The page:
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With N.H. Budget Compromise, Schools Get Funding Increase

Sara Ernst
Governor Chris Sununu signs two budget bills HB3 and HB4 into law at Franklin High School.

Governor Chris Sununu signed a compromisetwo-year state budget into law on Thursday in front of a group of students and teachers at Franklin High School.


The new budget increases school funding close to the $140 millionboost that Democrats proposedearlier this year. The budget restores a type of aid called stabilization aid that the state had been cutting annually, and it sends additional aid to poor districts.

Many parts of the new education aid only include one-time funds.

Credit Sara Ernst / NHPR

Proponents of increasing state funding for education see the new budget as a significant win, but they say it doesn’t solve the problems with the funding formula, which allocates money in the form of “adequacy aid” to school districts.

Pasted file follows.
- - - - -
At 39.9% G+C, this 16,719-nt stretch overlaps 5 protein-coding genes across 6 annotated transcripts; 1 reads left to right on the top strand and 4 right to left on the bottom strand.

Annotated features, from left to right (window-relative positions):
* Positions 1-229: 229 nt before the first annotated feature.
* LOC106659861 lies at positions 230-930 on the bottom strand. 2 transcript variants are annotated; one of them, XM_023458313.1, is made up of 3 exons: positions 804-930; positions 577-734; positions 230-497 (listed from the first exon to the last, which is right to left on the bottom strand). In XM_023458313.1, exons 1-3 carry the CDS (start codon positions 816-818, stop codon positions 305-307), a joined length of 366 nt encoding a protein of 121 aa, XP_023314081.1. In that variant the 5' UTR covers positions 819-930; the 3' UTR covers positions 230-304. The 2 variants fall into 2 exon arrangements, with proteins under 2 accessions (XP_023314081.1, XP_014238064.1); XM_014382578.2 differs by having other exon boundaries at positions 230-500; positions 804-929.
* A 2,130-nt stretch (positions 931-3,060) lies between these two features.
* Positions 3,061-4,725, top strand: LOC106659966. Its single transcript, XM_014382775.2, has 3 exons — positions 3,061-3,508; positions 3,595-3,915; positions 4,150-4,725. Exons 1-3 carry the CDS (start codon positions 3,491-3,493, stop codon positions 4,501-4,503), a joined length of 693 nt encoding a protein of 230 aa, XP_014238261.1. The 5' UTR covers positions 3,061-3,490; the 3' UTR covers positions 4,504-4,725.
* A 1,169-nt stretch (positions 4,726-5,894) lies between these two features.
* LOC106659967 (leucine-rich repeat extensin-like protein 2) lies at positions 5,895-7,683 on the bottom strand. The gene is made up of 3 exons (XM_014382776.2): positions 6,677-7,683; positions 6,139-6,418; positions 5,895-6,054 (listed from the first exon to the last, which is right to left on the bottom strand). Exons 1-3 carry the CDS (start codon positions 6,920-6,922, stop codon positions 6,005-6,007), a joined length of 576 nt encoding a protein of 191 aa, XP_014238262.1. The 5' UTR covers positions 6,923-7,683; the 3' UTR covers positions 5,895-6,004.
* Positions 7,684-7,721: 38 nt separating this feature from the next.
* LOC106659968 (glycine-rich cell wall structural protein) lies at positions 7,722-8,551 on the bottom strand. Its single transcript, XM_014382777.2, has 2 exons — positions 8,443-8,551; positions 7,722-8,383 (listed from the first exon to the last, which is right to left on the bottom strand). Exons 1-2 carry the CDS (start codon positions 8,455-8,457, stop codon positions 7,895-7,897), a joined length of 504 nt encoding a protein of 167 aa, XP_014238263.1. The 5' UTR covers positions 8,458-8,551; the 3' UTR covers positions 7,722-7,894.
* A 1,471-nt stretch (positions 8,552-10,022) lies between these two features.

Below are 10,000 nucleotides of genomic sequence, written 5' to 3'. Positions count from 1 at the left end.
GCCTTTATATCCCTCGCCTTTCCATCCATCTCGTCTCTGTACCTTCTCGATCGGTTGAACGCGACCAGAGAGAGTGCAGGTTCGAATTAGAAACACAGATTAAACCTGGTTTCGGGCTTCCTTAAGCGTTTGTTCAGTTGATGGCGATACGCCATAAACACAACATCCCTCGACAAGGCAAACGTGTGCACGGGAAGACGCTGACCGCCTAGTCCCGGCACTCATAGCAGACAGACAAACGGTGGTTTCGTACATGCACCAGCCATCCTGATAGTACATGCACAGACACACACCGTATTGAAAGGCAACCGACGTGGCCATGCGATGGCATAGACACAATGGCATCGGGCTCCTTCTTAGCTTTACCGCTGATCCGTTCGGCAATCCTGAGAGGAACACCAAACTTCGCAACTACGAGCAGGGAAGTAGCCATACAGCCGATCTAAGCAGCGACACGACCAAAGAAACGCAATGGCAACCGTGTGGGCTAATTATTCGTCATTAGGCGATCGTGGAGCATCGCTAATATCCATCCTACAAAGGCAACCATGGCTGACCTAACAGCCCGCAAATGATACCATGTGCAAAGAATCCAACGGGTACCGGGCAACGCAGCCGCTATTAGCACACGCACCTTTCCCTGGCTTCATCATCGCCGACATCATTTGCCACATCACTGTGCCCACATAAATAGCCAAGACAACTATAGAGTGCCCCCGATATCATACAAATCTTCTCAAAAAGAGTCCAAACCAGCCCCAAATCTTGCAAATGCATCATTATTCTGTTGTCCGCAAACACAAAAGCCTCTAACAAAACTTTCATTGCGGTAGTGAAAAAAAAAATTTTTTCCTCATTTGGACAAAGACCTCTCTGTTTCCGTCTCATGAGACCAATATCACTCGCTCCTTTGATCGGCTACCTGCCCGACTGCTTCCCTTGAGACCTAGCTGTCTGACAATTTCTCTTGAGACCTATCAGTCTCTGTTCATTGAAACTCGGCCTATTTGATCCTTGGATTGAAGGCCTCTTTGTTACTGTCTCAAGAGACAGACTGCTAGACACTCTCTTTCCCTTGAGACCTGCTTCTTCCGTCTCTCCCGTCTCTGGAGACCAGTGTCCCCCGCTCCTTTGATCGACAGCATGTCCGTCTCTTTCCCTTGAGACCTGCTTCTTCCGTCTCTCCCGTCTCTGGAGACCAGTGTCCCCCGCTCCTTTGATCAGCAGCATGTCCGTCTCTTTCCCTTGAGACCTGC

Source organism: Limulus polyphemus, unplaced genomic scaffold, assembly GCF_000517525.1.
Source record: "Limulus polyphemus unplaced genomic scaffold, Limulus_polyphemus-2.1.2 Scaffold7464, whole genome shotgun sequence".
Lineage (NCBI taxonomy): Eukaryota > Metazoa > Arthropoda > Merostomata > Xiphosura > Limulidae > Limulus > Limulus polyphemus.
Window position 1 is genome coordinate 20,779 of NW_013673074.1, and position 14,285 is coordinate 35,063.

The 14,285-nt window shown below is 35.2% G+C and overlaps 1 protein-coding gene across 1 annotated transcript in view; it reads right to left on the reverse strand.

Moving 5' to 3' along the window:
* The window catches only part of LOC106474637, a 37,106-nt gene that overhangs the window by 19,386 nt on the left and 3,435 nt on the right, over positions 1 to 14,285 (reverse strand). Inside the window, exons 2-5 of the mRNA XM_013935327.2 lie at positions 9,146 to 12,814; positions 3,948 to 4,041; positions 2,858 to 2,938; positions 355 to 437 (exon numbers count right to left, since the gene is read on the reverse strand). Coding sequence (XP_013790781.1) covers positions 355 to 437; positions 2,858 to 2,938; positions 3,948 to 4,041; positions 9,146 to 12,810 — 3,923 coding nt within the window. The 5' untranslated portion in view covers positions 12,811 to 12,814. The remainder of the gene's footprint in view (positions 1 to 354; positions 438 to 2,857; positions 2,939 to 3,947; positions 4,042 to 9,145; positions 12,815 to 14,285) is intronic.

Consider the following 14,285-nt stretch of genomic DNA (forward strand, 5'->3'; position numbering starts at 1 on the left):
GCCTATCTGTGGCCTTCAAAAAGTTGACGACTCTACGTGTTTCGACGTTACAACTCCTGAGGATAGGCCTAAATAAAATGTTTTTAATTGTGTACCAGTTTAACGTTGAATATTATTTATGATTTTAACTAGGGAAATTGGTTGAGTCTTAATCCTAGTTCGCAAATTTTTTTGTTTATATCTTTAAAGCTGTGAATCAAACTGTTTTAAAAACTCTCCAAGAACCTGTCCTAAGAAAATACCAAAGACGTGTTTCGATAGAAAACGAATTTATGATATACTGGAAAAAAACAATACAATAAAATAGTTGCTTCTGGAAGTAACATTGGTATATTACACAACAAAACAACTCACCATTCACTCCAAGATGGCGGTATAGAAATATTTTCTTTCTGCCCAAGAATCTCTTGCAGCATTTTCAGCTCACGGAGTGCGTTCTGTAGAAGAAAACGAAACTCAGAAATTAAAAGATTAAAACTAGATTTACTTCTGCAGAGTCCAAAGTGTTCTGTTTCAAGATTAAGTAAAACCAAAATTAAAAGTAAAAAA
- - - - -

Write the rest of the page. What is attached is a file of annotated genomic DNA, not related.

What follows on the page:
This formula is the subject of a lawsuit brought by ConValand other school districts now headed to the state Supreme Court.

Lawmakers expect to form a committee that will examine the existing formula and propose new ones.

“If they want to revisit the formula that is something we are open to,” said Sununu. “You got to make sure that it’s fair and balanced. So there’s always opportunity.”

The most substantial increases in school funding come in the second fiscal year.

Lawmakers reached this budget compromise after nearly three months of negotiations.


Sarah Gibson joined NHPR's newsroom in 2018. She reports on education and demographics.

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